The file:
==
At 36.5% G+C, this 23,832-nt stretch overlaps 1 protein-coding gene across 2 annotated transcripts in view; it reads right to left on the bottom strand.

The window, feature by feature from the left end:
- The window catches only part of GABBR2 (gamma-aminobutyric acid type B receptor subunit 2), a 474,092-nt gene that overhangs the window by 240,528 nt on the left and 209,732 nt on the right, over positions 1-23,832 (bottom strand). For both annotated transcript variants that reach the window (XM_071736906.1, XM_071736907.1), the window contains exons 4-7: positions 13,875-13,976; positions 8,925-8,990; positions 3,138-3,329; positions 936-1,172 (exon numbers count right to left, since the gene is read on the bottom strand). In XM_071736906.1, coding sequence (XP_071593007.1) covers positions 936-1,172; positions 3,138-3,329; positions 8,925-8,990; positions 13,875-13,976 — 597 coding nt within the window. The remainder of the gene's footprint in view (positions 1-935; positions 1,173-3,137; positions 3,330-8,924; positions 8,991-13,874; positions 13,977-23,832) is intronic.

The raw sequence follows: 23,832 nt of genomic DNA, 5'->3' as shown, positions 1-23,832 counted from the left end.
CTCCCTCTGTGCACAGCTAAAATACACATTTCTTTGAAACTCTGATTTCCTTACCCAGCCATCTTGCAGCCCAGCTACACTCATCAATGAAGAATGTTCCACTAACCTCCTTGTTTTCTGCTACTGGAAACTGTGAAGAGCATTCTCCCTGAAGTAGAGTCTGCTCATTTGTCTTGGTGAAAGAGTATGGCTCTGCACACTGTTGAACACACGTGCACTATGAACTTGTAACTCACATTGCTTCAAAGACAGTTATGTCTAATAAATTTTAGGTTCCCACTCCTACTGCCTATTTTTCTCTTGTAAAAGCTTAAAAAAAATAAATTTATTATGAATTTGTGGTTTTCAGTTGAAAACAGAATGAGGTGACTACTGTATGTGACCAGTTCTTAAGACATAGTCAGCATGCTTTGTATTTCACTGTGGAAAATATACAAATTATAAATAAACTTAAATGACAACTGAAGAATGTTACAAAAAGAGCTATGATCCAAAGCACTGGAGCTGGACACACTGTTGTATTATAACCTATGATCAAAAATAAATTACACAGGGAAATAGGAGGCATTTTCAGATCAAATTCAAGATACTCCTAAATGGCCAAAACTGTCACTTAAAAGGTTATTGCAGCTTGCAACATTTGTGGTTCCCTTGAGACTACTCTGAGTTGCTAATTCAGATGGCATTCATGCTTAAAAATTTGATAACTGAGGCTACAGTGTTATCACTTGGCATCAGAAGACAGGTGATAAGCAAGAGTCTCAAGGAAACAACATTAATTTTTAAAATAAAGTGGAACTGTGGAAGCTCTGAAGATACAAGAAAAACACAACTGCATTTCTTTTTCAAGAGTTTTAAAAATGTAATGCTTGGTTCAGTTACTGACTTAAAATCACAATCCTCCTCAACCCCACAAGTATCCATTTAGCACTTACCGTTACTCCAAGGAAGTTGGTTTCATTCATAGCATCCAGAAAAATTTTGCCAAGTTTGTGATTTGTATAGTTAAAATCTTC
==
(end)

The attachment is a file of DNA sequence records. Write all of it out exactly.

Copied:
At 36.5% G+C, this 23,832-nt stretch overlaps 1 protein-coding gene across 2 annotated transcripts in view; it reads right to left on the bottom strand.

The window, feature by feature from the left end:
- The window catches only part of GABBR2 (gamma-aminobutyric acid type B receptor subunit 2), a 474,092-nt gene that overhangs the window by 240,528 nt on the left and 209,732 nt on the right, over positions 1-23,832 (bottom strand). For both annotated transcript variants that reach the window (XM_071736906.1, XM_071736907.1), the window contains exons 4-7: positions 13,875-13,976; positions 8,925-8,990; positions 3,138-3,329; positions 936-1,172 (exon numbers count right to left, since the gene is read on the bottom strand). In XM_071736906.1, coding sequence (XP_071593007.1) covers positions 936-1,172; positions 3,138-3,329; positions 8,925-8,990; positions 13,875-13,976 — 597 coding nt within the window. The remainder of the gene's footprint in view (positions 1-935; positions 1,173-3,137; positions 3,330-8,924; positions 8,991-13,874; positions 13,977-23,832) is intronic.

The raw sequence follows: 23,832 nt of genomic DNA, 5'->3' as shown, positions 1-23,832 counted from the left end.
CTCCCTCTGTGCACAGCTAAAATACACATTTCTTTGAAACTCTGATTTCCTTACCCAGCCATCTTGCAGCCCAGCTACACTCATCAATGAAGAATGTTCCACTAACCTCCTTGTTTTCTGCTACTGGAAACTGTGAAGAGCATTCTCCCTGAAGTAGAGTCTGCTCATTTGTCTTGGTGAAAGAGTATGGCTCTGCACACTGTTGAACACACGTGCACTATGAACTTGTAACTCACATTGCTTCAAAGACAGTTATGTCTAATAAATTTTAGGTTCCCACTCCTACTGCCTATTTTTCTCTTGTAAAAGCTTAAAAAAAATAAATTTATTATGAATTTGTGGTTTTCAGTTGAAAACAGAATGAGGTGACTACTGTATGTGACCAGTTCTTAAGACATAGTCAGCATGCTTTGTATTTCACTGTGGAAAATATACAAATTATAAATAAACTTAAATGACAACTGAAGAATGTTACAAAAAGAGCTATGATCCAAAGCACTGGAGCTGGACACACTGTTGTATTATAACCTATGATCAAAAATAAATTACACAGGGAAATAGGAGGCATTTTCAGATCAAATTCAAGATACTCCTAAATGGCCAAAACTGTCACTTAAAAGGTTATTGCAGCTTGCAACATTTGTGGTTCCCTTGAGACTACTCTGAGTTGCTAATTCAGATGGCATTCATGCTTAAAAATTTGATAACTGAGGCTACAGTGTTATCACTTGGCATCAGAAGACAGGTGATAAGCAAGAGTCTCAAGGAAACAACATTAATTTTTAAAATAAAGTGGAACTGTGGAAGCTCTGAAGATACAAGAAAAACACAACTGCATTTCTTTTTCAAGAGTTTTAAAAATGTAATGCTTGGTTCAGTTACTGACTTAAAATCACAATCCTCCTCAACCCCACAAGTATCCATTTAGCACTTACCGTTACTCCAAGGAAGTTGGTTTCATTCATAGCATCCAGAAAAATTTTGCCAAGTTTGTGATTTGTATAGTTAAAATCTTC